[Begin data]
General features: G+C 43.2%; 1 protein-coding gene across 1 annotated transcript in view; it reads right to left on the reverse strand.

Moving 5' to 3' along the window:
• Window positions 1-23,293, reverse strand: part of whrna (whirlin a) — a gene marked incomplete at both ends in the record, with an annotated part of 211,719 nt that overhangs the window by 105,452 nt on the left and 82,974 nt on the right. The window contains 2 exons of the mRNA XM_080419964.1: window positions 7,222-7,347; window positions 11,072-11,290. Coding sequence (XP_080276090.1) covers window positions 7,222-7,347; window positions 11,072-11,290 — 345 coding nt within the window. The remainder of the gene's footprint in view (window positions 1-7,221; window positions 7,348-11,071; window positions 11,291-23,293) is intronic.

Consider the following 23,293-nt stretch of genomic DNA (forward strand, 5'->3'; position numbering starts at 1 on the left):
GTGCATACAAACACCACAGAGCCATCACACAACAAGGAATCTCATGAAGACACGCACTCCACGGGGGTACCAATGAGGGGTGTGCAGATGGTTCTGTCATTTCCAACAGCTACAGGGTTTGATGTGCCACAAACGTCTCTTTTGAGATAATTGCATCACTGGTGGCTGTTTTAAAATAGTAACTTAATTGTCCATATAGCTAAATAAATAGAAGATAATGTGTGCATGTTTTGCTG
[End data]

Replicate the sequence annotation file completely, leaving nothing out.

General features: G+C 43.2%; 1 protein-coding gene across 1 annotated transcript in view; it reads right to left on the reverse strand.

Moving 5' to 3' along the window:
• Window positions 1-23,293, reverse strand: part of whrna (whirlin a) — a gene marked incomplete at both ends in the record, with an annotated part of 211,719 nt that overhangs the window by 105,452 nt on the left and 82,974 nt on the right. The window contains 2 exons of the mRNA XM_080419964.1: window positions 7,222-7,347; window positions 11,072-11,290. Coding sequence (XP_080276090.1) covers window positions 7,222-7,347; window positions 11,072-11,290 — 345 coding nt within the window. The remainder of the gene's footprint in view (window positions 1-7,221; window positions 7,348-11,071; window positions 11,291-23,293) is intronic.

Consider the following 23,293-nt stretch of genomic DNA (forward strand, 5'->3'; position numbering starts at 1 on the left):
GTGCATACAAACACCACAGAGCCATCACACAACAAGGAATCTCATGAAGACACGCACTCCACGGGGGTACCAATGAGGGGTGTGCAGATGGTTCTGTCATTTCCAACAGCTACAGGGTTTGATGTGCCACAAACGTCTCTTTTGAGATAATTGCATCACTGGTGGCTGTTTTAAAATAGTAACTTAATTGTCCATATAGCTAAATAAATAGAAGATAATGTGTGCATGTTTTGCTG